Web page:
Some scholars try to salvage this interpretation by proposing an Egyptian background for the text. This means that the author was directing his arguments towards the Egyptian gods. This is possible if we assume that the text was written in a period when the Israelites had some interaction with the Egyptians, which happened during various periods in Israel's history. In this case, the argument could work: One of the oldest and most prominent Egyptian gods was the creator god Atum who was syncretized with the sun god Ra. So in this scenario, the Hebrew author wanted to show that his God was greater than the great Egyptian sun god – He created the sun only on the fourth day. And the motif of the primaeval earth coming forth out of the primaeval waters is also an old Egyptian concept (as it is a Mesopotamian one).

Although this view makes sense, one can ask if there are no other proposals that make even more sense? The problem with the Egyptian context for Genesis 1 is that the rest of the ancient history in Genesis is clearly taken from ancient Mesopotamian (more correctly, Sumerian or Akkadian) sources. Why would only this narrative reflect the Egyptian milieu? And why should we cling to the view that the author tried to assert the might of his God over the other gods? Maybe it was never his intention at all! 
This view has other problems also – especially for those Christians who believe in the divine inspiration of Scripture. Although it correctly asserts that the author did not write a scientific account of creation – he was a person of his time and his view was influenced by the ancient thinking about the world – it also rejects the possibility that the narrative (through divine inspiration) could, in fact, be a credible account of creation as it really happened. In viewing the author's perspective as useless for any serious consideration in any current debate on creation, it undermines the credibility of the text as a divine source of revelation. It is in this regard that this view is in danger of undermining or even rejecting any sensible view on the inspiration of Scripture.

A new approach

In my opinion, both the old earth view, as well as the polemical text view, have some merit. The value of the polemical text view lies in its study of the ancient motifs found in the text. Obviously, the author was a person of his time whose view was determined by the ancient worldview current at that time. Any sensible view of the divine inspiration of the text should incorporate some serious consideration of the personal, social and historical factors influencing the author. On the other hand, the value of the old earth view lies in its affirmation of the remarkable "correctness" of the Genesis account when compared with the current scientific view about the origin of the cosmos and the appearance of life on earth. It shows that the account does not only have a historical dimension (reflecting the ancient context in which the text originated); it is also applicable to the current debates about creation. It shows that the origin of the cosmos can be studied both scientifically and theologically. It is at the end of the day God who created the world and affirmed it in his Word.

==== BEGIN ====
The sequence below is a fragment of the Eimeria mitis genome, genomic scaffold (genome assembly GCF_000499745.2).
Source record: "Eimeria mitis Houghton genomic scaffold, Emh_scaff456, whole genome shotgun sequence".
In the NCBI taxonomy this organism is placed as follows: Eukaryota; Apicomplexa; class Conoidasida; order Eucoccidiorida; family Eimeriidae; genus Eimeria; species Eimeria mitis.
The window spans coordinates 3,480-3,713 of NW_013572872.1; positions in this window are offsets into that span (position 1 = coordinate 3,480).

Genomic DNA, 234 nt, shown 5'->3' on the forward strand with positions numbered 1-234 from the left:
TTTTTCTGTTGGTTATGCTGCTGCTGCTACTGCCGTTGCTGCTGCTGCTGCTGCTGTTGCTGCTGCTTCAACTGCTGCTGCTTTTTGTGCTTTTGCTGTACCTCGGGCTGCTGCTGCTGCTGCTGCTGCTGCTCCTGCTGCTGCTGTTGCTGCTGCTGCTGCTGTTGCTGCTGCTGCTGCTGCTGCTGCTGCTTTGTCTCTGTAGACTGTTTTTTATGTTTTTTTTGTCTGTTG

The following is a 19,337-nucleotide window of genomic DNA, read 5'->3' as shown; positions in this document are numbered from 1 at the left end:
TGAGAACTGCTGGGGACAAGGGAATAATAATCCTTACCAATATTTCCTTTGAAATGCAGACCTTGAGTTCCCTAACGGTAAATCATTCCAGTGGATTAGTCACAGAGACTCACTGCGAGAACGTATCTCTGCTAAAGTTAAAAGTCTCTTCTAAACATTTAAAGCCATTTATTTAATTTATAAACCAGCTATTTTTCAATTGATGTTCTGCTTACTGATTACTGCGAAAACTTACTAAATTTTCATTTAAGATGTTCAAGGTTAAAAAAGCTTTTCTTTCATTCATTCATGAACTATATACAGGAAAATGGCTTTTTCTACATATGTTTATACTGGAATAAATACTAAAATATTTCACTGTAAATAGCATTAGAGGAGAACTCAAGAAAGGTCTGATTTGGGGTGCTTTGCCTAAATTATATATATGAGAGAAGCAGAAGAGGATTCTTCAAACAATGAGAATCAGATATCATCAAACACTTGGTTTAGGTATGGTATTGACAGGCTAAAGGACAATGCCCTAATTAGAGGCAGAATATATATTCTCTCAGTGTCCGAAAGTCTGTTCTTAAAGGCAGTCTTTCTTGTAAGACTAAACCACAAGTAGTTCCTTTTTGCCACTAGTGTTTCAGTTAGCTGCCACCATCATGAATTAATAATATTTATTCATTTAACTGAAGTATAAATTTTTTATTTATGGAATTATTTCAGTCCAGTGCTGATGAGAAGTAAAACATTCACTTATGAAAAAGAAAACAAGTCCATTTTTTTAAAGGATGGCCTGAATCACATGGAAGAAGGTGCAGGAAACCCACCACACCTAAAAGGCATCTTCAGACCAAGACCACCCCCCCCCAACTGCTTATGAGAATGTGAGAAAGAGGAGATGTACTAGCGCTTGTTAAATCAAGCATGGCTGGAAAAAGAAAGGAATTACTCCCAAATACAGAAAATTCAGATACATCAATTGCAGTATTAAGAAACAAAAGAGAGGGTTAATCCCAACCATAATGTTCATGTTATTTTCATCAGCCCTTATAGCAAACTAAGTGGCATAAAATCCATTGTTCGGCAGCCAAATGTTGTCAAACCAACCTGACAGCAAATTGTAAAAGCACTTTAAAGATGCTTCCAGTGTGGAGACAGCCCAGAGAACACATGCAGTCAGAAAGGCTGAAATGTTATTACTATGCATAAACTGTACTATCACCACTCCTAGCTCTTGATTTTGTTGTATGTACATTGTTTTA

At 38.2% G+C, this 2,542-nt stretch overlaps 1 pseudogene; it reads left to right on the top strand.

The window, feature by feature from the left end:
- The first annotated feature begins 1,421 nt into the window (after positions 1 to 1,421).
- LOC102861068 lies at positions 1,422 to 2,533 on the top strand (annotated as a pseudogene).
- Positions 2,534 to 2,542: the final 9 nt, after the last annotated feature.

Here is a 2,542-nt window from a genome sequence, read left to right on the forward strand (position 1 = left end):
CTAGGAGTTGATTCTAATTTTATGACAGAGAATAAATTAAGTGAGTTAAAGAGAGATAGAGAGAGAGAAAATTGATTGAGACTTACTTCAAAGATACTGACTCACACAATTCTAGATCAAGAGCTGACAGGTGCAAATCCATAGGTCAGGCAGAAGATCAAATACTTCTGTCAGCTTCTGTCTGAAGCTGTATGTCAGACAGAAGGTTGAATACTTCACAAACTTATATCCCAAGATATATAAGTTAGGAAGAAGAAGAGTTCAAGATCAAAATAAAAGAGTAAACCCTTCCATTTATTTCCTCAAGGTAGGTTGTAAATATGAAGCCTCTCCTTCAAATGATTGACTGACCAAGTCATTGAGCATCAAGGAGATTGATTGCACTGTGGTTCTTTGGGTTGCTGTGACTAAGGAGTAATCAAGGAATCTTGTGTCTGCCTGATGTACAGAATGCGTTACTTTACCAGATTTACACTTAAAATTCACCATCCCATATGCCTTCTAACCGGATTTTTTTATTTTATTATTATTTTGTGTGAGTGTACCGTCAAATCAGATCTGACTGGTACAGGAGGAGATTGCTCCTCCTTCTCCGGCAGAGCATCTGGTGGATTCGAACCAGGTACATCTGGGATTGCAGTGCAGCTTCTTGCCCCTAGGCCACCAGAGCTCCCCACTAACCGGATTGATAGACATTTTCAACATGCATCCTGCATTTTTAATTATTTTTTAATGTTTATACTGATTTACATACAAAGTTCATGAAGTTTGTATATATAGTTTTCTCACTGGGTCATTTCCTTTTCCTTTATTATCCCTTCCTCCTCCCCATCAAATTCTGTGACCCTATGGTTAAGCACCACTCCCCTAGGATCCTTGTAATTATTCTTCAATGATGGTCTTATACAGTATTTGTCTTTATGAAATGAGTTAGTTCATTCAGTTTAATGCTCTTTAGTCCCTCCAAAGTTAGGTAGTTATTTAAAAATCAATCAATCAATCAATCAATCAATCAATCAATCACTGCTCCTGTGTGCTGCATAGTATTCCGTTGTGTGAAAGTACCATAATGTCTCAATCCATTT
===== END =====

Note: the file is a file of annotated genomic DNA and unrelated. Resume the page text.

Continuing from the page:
What is striking about Genesis 1 is the presence of many Sumerian motifs in this creation narrative. Genesis 1 is not unique in this regard.  There are many other Mesopotamian influences in the opening chapters of Genesis – all of which is taken from the old Sumerian or Akkadian stratum of thinking. (There is no sign that the author of Genesis knew anything about the Neo-Assyrian/Neo-Babylonian world of the exile.) [2] So, who were the Sumerians who's ideas had such an influence on the author of the Book of Genesis? 

Although scholars differ about the time of the first appearance of the Sumerians in the southern plains of Mesopotamia, most accept that this happened at least as early as ~4000 BC (some would argue for ~6000 BC). The Sumerian rule over the city-states of southern Mesopotamia lasted until ~2000 BC. They created the world's first civilization in ancient Mesopotamia and their culture had an enormous impact on all the later civilizations in the ancient Middle East. From a Biblical perspective, Sumer is important because this is the country where Abraham's family is said to have originated (according to Gen. 11:28, 31 they came from the city of Ur, one of the most important Sumerian cities). In my book Abraham en sy God (Griffel, 2012), I argue that the ancient history mentioned in the first part of Genesis (Gen. 2-11) not only refer (in large part) to events that happened in that country but also shows that the knowledge of those events came with Abraham's family to Canaan where it later became part of Israelite tradition. This implies that it was part of the patriarchal source material that was used by the author of the Book of Genesis.  It is therefore not strange to find these motifs in Genesis 1.

When we read "In the beginning, God created the heaven and the earth" (Gen. 1:1) it is a grand statement that God created the cosmos and all in it – the term "heaven and earth" is an old Sumerian expression referring to the cosmos. In Sumerian literature, the first sentence gives an important hint as to the nature of the work – the same is true in this case. The next statement, namely that the "earth" was without form and void simply states that the earth as we know it did not exist. What existed was the "deep" (Gen. 1:2). This is the Sumerian "apsu", the primaeval waters (later the subterranean waters), the original chaos out of which "heaven and earth" were created according to various Sumerian sources (This is typical of the Eridu mythology as described in Sumerian works like Enki and Ninmah).